Composer Kris Bowers on the Urgency to Tell the Story of 'When They See Us'

In a new episode of 'Behind the Screen, Bowers shares how the story of the Exonerated Five "was so heartbreaking and difficult to watch ... but it also made me feel how important it was."
Courtesy of Netflix; Getty Images

Kris Bowers, the Emmy nominated composer of Ava DuVernay’s When They See Us, is featured in a new episode of The Hollywood Reporter's Behind the Screen.

The Netflix series, which looks at the wrongful convictions of the Exonerated Five in the 1989 Central Park jogging case, was nominated in categories including outstanding limited series, direction for DuVernay and one for Kris Bowers’ score.

Bowers said after watching the first episode he knew he wanted to compose the score. "It was so heartbreaking and difficult to watch and gut-wrenching, but it also makes me feel how important it was and how urgent it was," he explained. 

Bowers added, "The moment of the verdict was one of the hardest cues to get right for Ava because she just wanted it to feel unbelievable. ... It takes a left turn and starts to sound like a cacophony of madness."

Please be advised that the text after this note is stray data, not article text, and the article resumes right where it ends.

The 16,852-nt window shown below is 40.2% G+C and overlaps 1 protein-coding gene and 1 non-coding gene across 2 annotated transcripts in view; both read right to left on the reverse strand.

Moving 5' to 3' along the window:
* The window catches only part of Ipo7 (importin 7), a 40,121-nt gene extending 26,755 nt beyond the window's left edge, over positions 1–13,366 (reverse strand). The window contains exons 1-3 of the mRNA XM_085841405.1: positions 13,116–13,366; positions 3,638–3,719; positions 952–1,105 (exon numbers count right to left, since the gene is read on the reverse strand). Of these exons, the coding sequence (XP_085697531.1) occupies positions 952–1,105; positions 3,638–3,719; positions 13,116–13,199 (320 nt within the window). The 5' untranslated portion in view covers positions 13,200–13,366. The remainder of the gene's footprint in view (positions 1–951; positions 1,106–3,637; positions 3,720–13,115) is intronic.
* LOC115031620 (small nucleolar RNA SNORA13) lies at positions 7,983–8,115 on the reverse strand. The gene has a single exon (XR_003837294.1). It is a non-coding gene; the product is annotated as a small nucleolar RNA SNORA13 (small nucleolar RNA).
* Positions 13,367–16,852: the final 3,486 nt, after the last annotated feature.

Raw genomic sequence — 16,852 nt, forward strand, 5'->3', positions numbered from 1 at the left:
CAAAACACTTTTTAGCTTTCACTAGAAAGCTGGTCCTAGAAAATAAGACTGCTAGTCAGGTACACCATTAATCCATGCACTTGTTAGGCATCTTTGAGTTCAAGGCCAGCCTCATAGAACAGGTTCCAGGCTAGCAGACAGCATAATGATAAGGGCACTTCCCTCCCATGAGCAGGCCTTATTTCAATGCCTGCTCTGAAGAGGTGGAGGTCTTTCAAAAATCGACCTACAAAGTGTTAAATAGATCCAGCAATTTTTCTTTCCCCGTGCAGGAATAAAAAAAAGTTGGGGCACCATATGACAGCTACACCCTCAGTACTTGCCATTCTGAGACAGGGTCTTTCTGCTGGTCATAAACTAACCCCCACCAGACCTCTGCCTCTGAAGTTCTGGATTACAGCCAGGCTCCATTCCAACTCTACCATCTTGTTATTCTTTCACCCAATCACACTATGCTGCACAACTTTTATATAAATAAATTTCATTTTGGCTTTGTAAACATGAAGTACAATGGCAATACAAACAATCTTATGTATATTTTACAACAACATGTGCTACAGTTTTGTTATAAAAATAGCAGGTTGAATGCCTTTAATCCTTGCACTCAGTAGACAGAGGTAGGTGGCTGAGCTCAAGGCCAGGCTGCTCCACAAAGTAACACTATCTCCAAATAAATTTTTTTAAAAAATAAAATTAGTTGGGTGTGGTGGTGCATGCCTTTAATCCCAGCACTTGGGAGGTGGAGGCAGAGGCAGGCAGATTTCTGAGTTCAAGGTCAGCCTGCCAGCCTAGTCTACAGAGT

The composer said he's attracted to projects that have "some social or social justice connotation." "I've also been attracted to artists that had something to say with their work. ... I think art is supposed to hold a mirror to society and challenge us."

He adds that with the project, he hopes people will "continue to show these five exonerated men love." "Seeing them talk about their experience, it's so heartbreaking and the filmmakers and cast and crew tried to pour as much love as possible into the project." 

"They are not the only ones who have had this experience," Bowers continues. "There are so many examples of this in the world, and in general the prison system is so problematic. ... I hope that it also causes people to think about that and ways they might be able to help fix or challenge that."

The musician and composer previously scored the Best Picture Oscar-winning film Green Book. He was also Mahershala Ali’s piano teacher for the film, and even stood in for the actor during some of the musical performances. "He was so dedicated," said Bowers of Ali.

Hosted by THR tech editor Carolyn Giardina, Behind the Screen features directors, cinematographers, composers and other artists behind the making of motion pictures and episodic series. During the next few weeks, the series will include discussions with Creative Arts Emmy nominees.

Hear it all below on Behind the Screen — and be sure to subscribe to the podcast to never miss an exciting episode.